7th International Colloquium on Scientific and Fundamental Aspects of GNSS


The seventh edition of the International Colloquium on Scientific and Fundamental Aspects of GNSS was held in Zurich from 4 to 6 September 2019 with a great scientific return across several fields.


The Colloquium, organised by ESA biannually since 2007 across different locations in Europe, was hosted by ETH Zurich in this occasion. The purpose of the Colloquium is to encourage the multidisciplinary field of GNSS science and to contribute to the development of GNSS evolutions. The conference was praised for the highly innovative ideas presented by the scientific community, including around 200 participants from 25 different countries (not only from ESA home countries, but also from other organisations like NASA), and for the successful organisation of the event.

Interest in GNSS science is growing in many fields, such as fundamental physics, geophysics, space research and atmospheric studies. Around 90 oral presentations and 42 posters proved this interest.

From the field of fundamental physics, there were two dedicated sessions exploring GNSS as a research tool for advanced topics such as Relativity and Dark Matter. Applications of GNSS to seismology and other geophysics topics were also covered by the conference.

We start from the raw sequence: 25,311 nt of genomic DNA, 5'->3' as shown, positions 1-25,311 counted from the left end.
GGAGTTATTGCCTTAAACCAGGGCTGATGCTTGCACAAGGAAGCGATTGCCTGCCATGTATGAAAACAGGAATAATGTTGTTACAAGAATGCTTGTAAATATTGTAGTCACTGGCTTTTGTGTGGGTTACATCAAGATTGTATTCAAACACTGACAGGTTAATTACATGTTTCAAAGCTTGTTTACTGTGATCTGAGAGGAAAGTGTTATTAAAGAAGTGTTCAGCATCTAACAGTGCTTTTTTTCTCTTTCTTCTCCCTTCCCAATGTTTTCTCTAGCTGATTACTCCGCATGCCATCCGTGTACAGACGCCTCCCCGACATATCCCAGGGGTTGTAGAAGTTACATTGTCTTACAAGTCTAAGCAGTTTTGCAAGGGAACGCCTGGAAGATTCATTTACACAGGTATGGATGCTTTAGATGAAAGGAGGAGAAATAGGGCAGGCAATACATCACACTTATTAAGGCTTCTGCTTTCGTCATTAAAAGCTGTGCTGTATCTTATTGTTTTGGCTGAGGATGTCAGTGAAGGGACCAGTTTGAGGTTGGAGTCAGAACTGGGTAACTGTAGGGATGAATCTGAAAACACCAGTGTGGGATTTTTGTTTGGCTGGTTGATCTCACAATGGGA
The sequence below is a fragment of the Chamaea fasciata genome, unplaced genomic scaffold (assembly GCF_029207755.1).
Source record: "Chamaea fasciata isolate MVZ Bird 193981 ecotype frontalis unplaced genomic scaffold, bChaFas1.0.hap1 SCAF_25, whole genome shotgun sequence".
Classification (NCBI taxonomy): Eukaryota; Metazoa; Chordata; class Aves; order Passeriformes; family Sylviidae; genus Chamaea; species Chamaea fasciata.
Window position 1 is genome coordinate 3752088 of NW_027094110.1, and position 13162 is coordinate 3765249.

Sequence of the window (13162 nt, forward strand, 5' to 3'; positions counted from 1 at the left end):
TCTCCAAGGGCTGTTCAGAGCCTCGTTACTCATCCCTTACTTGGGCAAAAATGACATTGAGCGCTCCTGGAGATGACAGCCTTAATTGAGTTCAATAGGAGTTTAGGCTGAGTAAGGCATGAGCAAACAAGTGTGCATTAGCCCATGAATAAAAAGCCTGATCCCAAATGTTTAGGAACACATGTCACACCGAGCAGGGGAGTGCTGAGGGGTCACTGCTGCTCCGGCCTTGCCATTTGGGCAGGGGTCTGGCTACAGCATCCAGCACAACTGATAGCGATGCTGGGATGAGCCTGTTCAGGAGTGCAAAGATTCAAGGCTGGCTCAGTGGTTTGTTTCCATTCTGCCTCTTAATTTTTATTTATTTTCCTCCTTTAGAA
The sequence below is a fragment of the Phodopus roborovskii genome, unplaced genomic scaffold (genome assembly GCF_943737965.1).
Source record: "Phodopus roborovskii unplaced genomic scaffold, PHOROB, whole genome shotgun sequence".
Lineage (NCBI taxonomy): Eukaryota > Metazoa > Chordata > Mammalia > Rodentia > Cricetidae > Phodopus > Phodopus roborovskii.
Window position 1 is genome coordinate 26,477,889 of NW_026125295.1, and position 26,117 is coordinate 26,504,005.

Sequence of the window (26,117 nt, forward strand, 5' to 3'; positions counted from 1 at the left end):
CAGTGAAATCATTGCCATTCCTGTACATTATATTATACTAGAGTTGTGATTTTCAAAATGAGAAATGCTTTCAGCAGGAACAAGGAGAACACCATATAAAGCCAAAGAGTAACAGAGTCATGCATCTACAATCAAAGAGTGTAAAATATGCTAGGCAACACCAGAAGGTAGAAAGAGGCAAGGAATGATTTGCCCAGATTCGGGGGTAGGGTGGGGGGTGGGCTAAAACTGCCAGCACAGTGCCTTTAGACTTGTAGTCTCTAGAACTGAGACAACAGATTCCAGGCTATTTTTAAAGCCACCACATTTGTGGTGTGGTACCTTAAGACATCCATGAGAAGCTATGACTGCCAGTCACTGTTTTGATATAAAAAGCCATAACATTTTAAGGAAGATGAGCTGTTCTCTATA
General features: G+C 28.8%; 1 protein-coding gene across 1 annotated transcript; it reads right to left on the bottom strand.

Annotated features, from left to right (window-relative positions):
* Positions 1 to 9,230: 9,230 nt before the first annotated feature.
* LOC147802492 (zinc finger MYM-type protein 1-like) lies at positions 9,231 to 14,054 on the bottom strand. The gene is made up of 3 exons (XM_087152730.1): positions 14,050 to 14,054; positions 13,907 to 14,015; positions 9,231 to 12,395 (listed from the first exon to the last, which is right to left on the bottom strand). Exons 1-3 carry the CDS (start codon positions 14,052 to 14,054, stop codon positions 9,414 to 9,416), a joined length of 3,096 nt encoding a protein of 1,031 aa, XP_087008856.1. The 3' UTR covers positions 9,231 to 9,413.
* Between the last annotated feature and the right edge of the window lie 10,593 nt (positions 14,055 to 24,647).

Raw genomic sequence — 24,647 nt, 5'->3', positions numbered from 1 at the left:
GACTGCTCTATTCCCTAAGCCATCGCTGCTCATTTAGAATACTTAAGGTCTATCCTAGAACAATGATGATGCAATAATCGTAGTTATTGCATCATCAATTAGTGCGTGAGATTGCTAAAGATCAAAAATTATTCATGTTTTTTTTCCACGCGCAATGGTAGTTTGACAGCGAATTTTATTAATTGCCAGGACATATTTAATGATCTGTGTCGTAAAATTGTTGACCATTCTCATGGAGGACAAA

As for space research, there were dedicated sessions seeking service volume applications, including LEO orbit and time, lunar exploration and other missions. There was also a specific session on experimental payloads for scientific use on next generation GNSS, such as VLBI transmitters or Gamma Ray Burst detectors.

Atmospheric studies were also largely covered at the conference, with several sessions presenting studies on the application of GNSS to troposphere, ionosphere and meteorological phenomena. One of the highlights of the Colloquium was a dedicated panel on GNSS for Climate Change, with world-wide experts on the subject. Several presentations on applications of GNSS reflectometry also highlighted its growing interest for applications such as ice and water level monitoring.

There were also sessions to provide state-of-the-art studies on Precise Orbit Determination, timing, metrology and GNSS precise positioning techniques, especially the impact of multi-constellation observations.

The GNSS Science Support Centre was also present at the Colloquium, with the status of its development presented during the GNSS infrastructure session.

In order to collect some of the presented innovations, a special issue of the Advances in Space Research journal shall be produced with papers from the Colloquium. Authors are invited to submit papers by 31 January 2020.